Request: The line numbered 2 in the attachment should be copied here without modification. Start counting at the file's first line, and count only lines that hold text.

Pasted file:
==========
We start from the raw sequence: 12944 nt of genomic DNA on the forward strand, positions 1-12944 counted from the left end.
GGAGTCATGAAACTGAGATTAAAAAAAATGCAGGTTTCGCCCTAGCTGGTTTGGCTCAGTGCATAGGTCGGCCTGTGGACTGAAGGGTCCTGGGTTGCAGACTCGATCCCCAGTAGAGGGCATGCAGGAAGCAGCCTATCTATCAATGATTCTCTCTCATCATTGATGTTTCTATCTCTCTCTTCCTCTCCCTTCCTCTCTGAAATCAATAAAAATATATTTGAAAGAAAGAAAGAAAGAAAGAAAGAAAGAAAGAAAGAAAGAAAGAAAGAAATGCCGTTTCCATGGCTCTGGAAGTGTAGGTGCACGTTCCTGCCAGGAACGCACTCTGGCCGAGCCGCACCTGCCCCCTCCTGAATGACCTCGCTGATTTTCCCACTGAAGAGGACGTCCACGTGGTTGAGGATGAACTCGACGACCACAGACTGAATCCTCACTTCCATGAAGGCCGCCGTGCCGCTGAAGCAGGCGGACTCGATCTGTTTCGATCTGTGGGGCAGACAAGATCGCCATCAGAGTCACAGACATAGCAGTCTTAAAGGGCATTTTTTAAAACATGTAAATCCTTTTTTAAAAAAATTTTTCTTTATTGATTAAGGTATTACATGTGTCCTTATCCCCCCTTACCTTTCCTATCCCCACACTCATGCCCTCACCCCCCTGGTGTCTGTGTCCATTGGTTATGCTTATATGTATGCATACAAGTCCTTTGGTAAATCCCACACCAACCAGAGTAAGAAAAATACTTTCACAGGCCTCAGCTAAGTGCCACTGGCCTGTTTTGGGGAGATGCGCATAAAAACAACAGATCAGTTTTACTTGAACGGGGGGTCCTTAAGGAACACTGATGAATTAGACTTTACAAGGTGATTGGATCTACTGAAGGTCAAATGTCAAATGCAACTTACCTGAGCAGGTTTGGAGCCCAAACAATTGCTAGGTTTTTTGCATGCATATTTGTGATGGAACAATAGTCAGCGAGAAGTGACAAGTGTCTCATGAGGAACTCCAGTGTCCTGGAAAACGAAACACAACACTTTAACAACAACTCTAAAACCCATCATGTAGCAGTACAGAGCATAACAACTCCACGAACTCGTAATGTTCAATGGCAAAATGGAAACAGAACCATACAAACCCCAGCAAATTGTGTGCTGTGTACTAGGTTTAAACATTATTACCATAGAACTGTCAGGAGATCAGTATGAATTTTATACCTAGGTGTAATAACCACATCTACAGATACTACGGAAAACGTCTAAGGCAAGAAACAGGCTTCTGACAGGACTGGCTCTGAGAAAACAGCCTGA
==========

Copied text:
GGAGTCATGAAACTGAGATTAAAAAAAATGCAGGTTTCGCCCTAGCTGGTTTGGCTCAGTGCATAGGTCGGCCTGTGGACTGAAGGGTCCTGGGTTGCAGACTCGATCCCCAGTAGAGGGCATGCAGGAAGCAGCCTATCTATCAATGATTCTCTCTCATCATTGATGTTTCTATCTCTCTCTTCCTCTCCCTTCCTCTCTGAAATCAATAAAAATATATTTGAAAGAAAGAAAGAAAGAAAGAAAGAAAGAAAGAAAGAAAGAAAGAAAGAAATGCCGTTTCCATGGCTCTGGAAGTGTAGGTGCACGTTCCTGCCAGGAACGCACTCTGGCCGAGCCGCACCTGCCCCCTCCTGAATGACCTCGCTGATTTTCCCACTGAAGAGGACGTCCACGTGGTTGAGGATGAACTCGACGACCACAGACTGAATCCTCACTTCCATGAAGGCCGCCGTGCCGCTGAAGCAGGCGGACTCGATCTGTTTCGATCTGTGGGGCAGACAAGATCGCCATCAGAGTCACAGACATAGCAGTCTTAAAGGGCATTTTTTAAAACATGTAAATCCTTTTTTAAAAAAATTTTTCTTTATTGATTAAGGTATTACATGTGTCCTTATCCCCCCTTACCTTTCCTATCCCCACACTCATGCCCTCACCCCCCTGGTGTCTGTGTCCATTGGTTATGCTTATATGTATGCATACAAGTCCTTTGGTAAATCCCACACCAACCAGAGTAAGAAAAATACTTTCACAGGCCTCAGCTAAGTGCCACTGGCCTGTTTTGGGGAGATGCGCATAAAAACAACAGATCAGTTTTACTTGAACGGGGGGTCCTTAAGGAACACTGATGAATTAGACTTTACAAGGTGATTGGATCTACTGAAGGTCAAATGTCAAATGCAACTTACCTGAGCAGGTTTGGAGCCCAAACAATTGCTAGGTTTTTTGCATGCATATTTGTGATGGAACAATAGTCAGCGAGAAGTGACAAGTGTCTCATGAGGAACTCCAGTGTCCTGGAAAACGAAACACAACACTTTAACAACAACTCTAAAACCCATCATGTAGCAGTACAGAGCATAACAACTCCACGAACTCGTAATGTTCAATGGCAAAATGGAAACAGAACCATACAAACCCCAGCAAATTGTGTGCTGTGTACTAGGTTTAAACATTATTACCATAGAACTGTCAGGAGATCAGTATGAATTTTATACCTAGGTGTAATAACCACATCTACAGATACTACGGAAAACGTCTAAGGCAAGAAACAGGCTTCTGACAGGACTGGCTCTGAGAAAACAGCCTGA